LEESBURG, Ga. — The man who threatened to sue the city of Leesburg at the City Council’s monthly meeting Tuesday night said Wednesday he’s willing to forego his suit if he has no other issues with city officials.
Tommy Hazel, a real estate title abstractor, sent a letter to Leesburg officials last Thursday notifying them of his intent to file a civil rights violation lawsuit. In the letter, Hazel demanded a $50,000 settlement, citing a letter signed by City Clerk Casey Moore and City Water Superintendent Randy Kirby as the basis for his suit.
The letter, which stemmed from a disagreement over Hazel’s unpaid water bill, was dated Sept. 26. It stated, “Please allow this letter to serve as notice of a vehicle parked in the right of way at the above-mentioned address. We have noticed that a vehicle has been parked on top of our meter box located in the city-owned right of way at your address. We wish to notify you of damage potential in this situation as well as your responsibility should there be any repairs needed.
“We ask that the vehicle be moved immediately so that the meter box can be checked and that there not be any other vehicles placed on city-owned property.”
In his letter of response, Hazel told city officials he no longer intended to maintain the right of way and that he should be reimbursed for maintaining that property that adjoined his for the past 10 years.
“(Your letter) denies me and my family use of public property, including the 14 1/2-foot right of way attached to the front of my yard,” Hazel wrote. “... Because I can no longer park on city-owned property and will be cited for same according to the above-referenced letter, every person in Indian Oaks Plantation Subdivision should also be subject to the same punishment and treatment.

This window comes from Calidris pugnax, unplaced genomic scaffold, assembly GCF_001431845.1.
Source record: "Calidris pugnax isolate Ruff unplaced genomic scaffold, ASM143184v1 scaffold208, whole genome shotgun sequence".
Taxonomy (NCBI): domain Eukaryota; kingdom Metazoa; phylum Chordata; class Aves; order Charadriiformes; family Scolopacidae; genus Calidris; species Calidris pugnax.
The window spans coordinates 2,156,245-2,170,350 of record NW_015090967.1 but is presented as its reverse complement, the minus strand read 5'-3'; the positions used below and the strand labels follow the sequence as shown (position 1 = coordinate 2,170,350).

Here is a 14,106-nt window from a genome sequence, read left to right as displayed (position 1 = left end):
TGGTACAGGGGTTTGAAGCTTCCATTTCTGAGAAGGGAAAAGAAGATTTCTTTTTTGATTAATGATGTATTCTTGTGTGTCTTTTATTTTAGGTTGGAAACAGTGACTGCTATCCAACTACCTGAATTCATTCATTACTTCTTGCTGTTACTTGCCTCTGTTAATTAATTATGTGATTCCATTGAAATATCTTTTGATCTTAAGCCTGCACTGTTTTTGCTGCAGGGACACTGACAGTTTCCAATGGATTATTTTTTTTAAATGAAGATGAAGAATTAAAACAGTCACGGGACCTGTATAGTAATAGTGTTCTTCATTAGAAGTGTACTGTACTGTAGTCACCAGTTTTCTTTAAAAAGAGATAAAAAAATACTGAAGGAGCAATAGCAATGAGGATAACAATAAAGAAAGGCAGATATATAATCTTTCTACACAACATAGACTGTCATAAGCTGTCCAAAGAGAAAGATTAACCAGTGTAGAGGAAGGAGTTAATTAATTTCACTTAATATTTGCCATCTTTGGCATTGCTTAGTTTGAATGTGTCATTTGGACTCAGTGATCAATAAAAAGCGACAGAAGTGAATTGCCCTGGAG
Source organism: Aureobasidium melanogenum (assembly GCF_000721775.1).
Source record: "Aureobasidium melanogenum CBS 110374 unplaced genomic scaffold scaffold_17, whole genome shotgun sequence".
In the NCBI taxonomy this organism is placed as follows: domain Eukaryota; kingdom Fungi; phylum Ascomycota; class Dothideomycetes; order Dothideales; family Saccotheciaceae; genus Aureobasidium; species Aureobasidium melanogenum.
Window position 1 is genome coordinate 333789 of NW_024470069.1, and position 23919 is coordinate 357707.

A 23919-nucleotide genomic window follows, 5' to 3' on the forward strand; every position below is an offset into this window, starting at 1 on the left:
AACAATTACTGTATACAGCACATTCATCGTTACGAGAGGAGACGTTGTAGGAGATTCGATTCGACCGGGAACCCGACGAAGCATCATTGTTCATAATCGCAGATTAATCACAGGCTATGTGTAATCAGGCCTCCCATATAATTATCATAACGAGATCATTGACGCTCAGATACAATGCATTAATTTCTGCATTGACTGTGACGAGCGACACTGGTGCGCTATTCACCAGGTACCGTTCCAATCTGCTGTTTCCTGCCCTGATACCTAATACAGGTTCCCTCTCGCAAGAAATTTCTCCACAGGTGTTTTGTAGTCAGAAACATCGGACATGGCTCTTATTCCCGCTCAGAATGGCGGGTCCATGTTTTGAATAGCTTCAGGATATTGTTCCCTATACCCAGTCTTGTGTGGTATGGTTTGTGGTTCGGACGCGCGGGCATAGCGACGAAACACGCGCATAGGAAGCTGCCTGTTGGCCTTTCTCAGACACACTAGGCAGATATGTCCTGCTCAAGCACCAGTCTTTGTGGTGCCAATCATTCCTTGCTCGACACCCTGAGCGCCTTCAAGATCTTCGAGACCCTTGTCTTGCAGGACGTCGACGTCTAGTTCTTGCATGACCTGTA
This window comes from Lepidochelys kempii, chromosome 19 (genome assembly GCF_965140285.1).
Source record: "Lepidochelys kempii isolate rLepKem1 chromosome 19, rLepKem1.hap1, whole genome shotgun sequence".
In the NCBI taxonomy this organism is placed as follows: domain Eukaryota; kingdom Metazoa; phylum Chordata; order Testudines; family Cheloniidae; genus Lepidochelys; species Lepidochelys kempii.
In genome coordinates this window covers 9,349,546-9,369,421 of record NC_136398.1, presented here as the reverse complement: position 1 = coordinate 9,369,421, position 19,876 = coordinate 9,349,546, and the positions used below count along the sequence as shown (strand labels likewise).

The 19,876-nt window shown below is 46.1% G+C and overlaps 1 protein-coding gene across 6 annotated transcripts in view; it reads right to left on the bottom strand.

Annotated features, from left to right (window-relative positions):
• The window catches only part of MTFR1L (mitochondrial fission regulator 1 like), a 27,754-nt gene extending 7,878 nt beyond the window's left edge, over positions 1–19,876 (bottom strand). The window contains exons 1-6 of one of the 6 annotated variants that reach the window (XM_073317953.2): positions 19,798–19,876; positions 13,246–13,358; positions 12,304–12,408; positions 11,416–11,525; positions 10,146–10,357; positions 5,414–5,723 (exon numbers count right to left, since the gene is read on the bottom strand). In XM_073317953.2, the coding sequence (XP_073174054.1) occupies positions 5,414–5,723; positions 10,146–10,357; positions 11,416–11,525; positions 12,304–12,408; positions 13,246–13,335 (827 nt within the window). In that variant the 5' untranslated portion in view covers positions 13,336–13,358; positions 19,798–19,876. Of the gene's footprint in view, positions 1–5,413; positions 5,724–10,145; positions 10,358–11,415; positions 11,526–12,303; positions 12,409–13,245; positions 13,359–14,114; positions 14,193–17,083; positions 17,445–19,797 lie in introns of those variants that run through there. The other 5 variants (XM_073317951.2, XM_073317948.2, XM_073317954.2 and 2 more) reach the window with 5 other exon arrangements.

“In addition, due to the prohibition on parking on any city right of way or property, I am unable to go to City Hall to pay my water bill. Therefore, please make arrangements for payment by me at another location at your expense where I am allowed to park.”
Leesburg Mayor Jim Quinn chalked the incident up Wednesday to “overreaction.”
“I think (Hazel) was heated when he wrote that letter, and he’s calmed down since then,” Quinn said. “When he threatened to sue the city, we turned the matter over to our insurance company, and they said we’d take no action against him as long as he didn’t follow through with his lawsuit.
“I know Tommy, and I don’t think this is something that will be a continuing issue. We talked earlier today, and I think we’ve reached an understanding. Of course, he has two years in which to file a lawsuit, so the ball’s kind of in his court.”
Hazel said he left Tuesday’s council meeting abruptly when Leesburg Police Chief Charles Moore moved from the back of the City Hall meeting room to a seat directly behind Hazel, who was speaking to the council from a podium facing council members.
“It may seem a little paranoid, but I didn’t feel comfortable with the police chief directly behind me,” Hazel said. “There’s a legitimate reason for that. I’m currently involved in a lawsuit with a group that has threatened me and members of my family.
“I have a martial arts black belt, and I have the right to respond to anyone grabbing me without cause.”
Quinn said members of the City Council, who went into executive session to discuss potential legal issues related to Hazel’s threat after he left the meeting, misunderstood Hazel’s statement that he “had a Class 3 weapon in his truck.”
“I think some of the council members saw that as a threat,” the mayor said. “I didn’t. I thought that Mr. Hazel was saying that anyone who towed his truck would then illegally be in possession of a Class 3 weapon, a machine gun. I didn’t see it as a threat at all.”